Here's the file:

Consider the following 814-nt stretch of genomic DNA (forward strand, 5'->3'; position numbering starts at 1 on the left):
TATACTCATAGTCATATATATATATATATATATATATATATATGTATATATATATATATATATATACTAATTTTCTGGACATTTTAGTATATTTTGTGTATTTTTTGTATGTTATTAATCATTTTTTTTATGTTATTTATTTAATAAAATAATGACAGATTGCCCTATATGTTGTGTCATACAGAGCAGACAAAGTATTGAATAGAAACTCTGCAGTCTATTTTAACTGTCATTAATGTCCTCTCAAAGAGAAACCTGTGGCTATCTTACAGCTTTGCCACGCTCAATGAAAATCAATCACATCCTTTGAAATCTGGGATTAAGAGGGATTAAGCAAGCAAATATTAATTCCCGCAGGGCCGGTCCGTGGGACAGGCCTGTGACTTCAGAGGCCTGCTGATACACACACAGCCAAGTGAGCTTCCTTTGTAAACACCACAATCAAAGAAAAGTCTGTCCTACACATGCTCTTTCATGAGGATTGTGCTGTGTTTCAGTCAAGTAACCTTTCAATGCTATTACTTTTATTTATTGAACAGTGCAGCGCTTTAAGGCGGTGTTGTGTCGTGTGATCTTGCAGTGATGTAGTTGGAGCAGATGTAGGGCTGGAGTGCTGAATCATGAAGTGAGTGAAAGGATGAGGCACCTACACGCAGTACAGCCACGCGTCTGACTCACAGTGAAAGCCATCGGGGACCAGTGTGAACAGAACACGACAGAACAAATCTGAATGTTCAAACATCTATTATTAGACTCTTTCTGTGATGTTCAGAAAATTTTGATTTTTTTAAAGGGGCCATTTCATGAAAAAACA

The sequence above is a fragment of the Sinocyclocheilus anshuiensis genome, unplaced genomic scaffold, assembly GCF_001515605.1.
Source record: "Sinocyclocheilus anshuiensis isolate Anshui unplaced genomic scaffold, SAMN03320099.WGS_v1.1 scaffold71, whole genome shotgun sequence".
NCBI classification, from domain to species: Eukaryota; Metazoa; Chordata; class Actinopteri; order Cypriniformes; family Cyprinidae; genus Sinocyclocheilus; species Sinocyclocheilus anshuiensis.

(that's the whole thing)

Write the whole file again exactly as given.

Consider the following 814-nt stretch of genomic DNA (forward strand, 5'->3'; position numbering starts at 1 on the left):
TATACTCATAGTCATATATATATATATATATATATATATATATGTATATATATATATATATATATACTAATTTTCTGGACATTTTAGTATATTTTGTGTATTTTTTGTATGTTATTAATCATTTTTTTTATGTTATTTATTTAATAAAATAATGACAGATTGCCCTATATGTTGTGTCATACAGAGCAGACAAAGTATTGAATAGAAACTCTGCAGTCTATTTTAACTGTCATTAATGTCCTCTCAAAGAGAAACCTGTGGCTATCTTACAGCTTTGCCACGCTCAATGAAAATCAATCACATCCTTTGAAATCTGGGATTAAGAGGGATTAAGCAAGCAAATATTAATTCCCGCAGGGCCGGTCCGTGGGACAGGCCTGTGACTTCAGAGGCCTGCTGATACACACACAGCCAAGTGAGCTTCCTTTGTAAACACCACAATCAAAGAAAAGTCTGTCCTACACATGCTCTTTCATGAGGATTGTGCTGTGTTTCAGTCAAGTAACCTTTCAATGCTATTACTTTTATTTATTGAACAGTGCAGCGCTTTAAGGCGGTGTTGTGTCGTGTGATCTTGCAGTGATGTAGTTGGAGCAGATGTAGGGCTGGAGTGCTGAATCATGAAGTGAGTGAAAGGATGAGGCACCTACACGCAGTACAGCCACGCGTCTGACTCACAGTGAAAGCCATCGGGGACCAGTGTGAACAGAACACGACAGAACAAATCTGAATGTTCAAACATCTATTATTAGACTCTTTCTGTGATGTTCAGAAAATTTTGATTTTTTTAAAGGGGCCATTTCATGAAAAAACA

The sequence above is a fragment of the Sinocyclocheilus anshuiensis genome, unplaced genomic scaffold, assembly GCF_001515605.1.
Source record: "Sinocyclocheilus anshuiensis isolate Anshui unplaced genomic scaffold, SAMN03320099.WGS_v1.1 scaffold71, whole genome shotgun sequence".
NCBI classification, from domain to species: Eukaryota; Metazoa; Chordata; class Actinopteri; order Cypriniformes; family Cyprinidae; genus Sinocyclocheilus; species Sinocyclocheilus anshuiensis.